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Dividend payouts by GCC banks drop 45 per cent due to pandemic

22 Jun 2021

Shareholders of the GCC banks have received significantly less cash dividends for the financial year 2020 as the banks in the region were either virtually barred from paying dividends due to the regulatory relaxations for COVID-19 or made a much smaller dividend payments.

The GCC banks, according to a recently released report, slashed total cash dividends by 45.4 per cent to US$8bn for the financial year 2020 from US$14.6bn dividend payouts recorded in the previous year.

‘The impact of COVID-19 was apparent on the GCC banking sector that recorded record high provisions during the fourth quarter of 2020. As an ongoing effect of the pandemic, banks slashed cash dividend payments by almost half for the year 2020. This was also the second consecutive year of dividend cuts, one of the first since the financial crisis, after 2019 dividends were cut by US$3.9bn,’ Kuwait-based Kamco Investment said in its GCC banking sector report.

The cuts in dividend payouts, it added, also came as a result of restrictions from regulators in exchange for relaxations on the capital front.

The decline in cash dividend payments was seen across the board in the GCC with banks in all the countries slashing dividends.

Bahraini banks made the biggest percentage cuts to dividends at 72.4 per cent. Saudi Arabian banks were next slashing cash dividends by 64.1 per cent to US$1.3bn as payments for 2020, while UAE-listed banks slashed dividends by 36.4 per cent to US$3.3bn, the highest absolute payments in the GCC during the year.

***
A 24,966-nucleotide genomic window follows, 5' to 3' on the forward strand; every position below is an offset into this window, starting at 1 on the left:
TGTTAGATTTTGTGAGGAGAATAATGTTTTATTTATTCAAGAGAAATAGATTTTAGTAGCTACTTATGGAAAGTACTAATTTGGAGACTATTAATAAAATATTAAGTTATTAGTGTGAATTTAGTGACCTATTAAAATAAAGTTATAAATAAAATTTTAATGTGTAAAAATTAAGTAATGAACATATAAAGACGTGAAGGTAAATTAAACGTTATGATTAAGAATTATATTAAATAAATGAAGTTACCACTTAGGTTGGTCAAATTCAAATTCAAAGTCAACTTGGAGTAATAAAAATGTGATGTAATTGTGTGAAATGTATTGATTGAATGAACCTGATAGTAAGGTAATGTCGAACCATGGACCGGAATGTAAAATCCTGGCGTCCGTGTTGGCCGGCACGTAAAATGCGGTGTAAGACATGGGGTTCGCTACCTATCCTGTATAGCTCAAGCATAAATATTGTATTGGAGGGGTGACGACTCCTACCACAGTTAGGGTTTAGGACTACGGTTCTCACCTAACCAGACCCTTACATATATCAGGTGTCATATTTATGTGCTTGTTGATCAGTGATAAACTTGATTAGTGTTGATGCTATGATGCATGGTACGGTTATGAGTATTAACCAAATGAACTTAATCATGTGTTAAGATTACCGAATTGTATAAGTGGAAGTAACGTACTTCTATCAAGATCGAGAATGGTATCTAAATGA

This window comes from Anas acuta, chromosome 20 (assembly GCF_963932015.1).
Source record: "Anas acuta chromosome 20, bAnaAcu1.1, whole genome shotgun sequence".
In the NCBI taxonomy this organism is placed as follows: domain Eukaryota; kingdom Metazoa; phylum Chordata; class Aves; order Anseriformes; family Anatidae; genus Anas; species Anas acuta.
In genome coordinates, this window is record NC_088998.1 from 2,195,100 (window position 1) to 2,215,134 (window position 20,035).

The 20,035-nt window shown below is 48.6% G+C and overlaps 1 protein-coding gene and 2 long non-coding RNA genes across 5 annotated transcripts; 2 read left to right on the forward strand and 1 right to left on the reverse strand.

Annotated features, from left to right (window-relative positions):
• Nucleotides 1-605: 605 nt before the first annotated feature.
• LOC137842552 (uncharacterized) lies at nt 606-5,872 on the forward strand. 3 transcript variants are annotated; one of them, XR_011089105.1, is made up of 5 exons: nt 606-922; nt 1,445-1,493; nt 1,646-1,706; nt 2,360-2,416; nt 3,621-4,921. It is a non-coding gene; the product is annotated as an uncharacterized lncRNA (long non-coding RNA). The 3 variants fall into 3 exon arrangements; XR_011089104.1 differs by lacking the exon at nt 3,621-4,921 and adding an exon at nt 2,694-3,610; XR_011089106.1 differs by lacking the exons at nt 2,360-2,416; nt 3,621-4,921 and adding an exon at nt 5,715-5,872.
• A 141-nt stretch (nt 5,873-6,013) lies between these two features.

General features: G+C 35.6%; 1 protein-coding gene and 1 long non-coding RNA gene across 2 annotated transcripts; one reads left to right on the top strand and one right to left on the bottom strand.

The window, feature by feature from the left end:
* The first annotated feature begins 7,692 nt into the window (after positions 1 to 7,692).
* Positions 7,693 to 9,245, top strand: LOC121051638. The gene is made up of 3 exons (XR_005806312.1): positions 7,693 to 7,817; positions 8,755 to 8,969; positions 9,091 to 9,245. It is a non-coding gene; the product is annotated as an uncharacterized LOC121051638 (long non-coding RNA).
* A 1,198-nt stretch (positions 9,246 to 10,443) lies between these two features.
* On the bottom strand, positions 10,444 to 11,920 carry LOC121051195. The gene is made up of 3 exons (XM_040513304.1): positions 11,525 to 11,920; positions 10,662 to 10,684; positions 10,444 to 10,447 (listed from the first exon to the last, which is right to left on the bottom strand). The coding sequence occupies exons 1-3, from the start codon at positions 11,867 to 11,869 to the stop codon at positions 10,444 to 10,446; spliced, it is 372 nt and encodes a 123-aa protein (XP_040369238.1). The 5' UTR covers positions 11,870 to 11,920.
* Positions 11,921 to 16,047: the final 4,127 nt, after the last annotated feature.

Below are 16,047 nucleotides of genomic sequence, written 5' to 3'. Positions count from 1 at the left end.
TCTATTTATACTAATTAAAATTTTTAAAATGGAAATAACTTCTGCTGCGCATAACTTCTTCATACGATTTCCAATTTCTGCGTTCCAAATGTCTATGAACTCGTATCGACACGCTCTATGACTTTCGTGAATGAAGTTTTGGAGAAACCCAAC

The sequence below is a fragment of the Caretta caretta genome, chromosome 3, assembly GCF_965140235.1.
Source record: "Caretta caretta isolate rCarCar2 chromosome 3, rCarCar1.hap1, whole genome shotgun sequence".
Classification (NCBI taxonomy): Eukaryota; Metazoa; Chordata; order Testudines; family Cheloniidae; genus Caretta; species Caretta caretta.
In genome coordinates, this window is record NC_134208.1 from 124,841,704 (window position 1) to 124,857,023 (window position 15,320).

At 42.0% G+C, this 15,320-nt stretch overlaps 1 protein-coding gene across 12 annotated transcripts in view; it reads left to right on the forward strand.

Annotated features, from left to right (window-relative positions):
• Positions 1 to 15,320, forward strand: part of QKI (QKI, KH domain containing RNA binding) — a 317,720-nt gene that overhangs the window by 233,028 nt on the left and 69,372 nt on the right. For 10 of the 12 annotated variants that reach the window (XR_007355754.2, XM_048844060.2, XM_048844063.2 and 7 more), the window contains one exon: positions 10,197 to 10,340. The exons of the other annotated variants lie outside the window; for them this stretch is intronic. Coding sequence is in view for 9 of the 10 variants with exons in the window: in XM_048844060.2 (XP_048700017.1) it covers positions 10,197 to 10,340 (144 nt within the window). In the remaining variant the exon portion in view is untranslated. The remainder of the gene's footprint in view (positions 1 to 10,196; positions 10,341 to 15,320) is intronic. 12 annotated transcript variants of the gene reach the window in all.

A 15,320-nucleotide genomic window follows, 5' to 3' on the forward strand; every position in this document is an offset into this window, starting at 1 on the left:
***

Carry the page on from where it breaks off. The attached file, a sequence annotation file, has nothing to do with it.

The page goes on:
On the other hand, Qatari and Omani banks witnessed the smallest declines in dividend payments for the year 2020.

Profitability improves

After a tough year 2020, the GCC banking sector’s net profits witnessed remarkable recovery during the first quarter of 2021 backed by growth seen across the region. Total profits reached US$8.4bn for the first quarter of this year, up 62 per cent year-on-year and 14.2 per cent on quarter-on-quarter basis, according to Kamco Investment.

Out of 59 banks in the region, merely six reported a quarter-on-quarter decline in profits during the first quarter of 2021 while 17 banks reported year-on-year decline.

The improvement in profits was mainly led by a 41 per cent or US$2.5bn quarter-on-quarter drop in loan-loss provisions that reached a six-quarter low level of US$3.6bn in the first quarter of 2021.

On the business side, lending growth continued for the fourth consecutive quarter in January – March period. Aggregate net loans of the GCC banks grew by 1.8 per cent quarter-on-quarter to reach US$1.52tn, Kamco Investment said.

Meanwhile, customer deposits at the GCC banks showed growth across the board reaching US$1.89tn at the end of first quarter with a quarter-on-quarter growth of 2.3 per cent.

Assets hit US$2.5tn mark

Total banking sector assets in the GCC region continued to climb for the fourth consecutive quarter reaching a new record high of US$2.51tn as of March 31, 2021.

‘Growth in assets was seen across the board with Omani banks reporting the biggest quarter-on-quarter percentage increase in total assets at 3.2 per cent, although the sultanate remains the smallest banking industry in terms of listed banks’ total assets of US$81bn at the end of the first quarter of 2021,’ Kamco Investment noted in its report.

The UAE banks continued to account for the biggest share of regional banking balance-sheet with total assets of US$818bn followed by Saudi Arabia at US$673bn.

Meanwhile, the stability in oil prices at over US$65 per barrel level has somewhat alleviated concerns related to government revenues and estimates now point to a much lower funding requirements, Kamco Investment said.

‘That said, governments’ spending plans remains intact and as a result break-even oil prices are above the current oil price for all the GCC countries, barring Qatar, according to the IMF.’ 

‘Sovereigns are also looking for private participation in the economic activity as seen from a number of PPP projects awarded recently. This, according to us, would augurs well for GCC banks, especially given the unutilised lending capacity with one of the lowest loan-to-deposit ratio of 80.2 per cent,’ Kamco Investment added.

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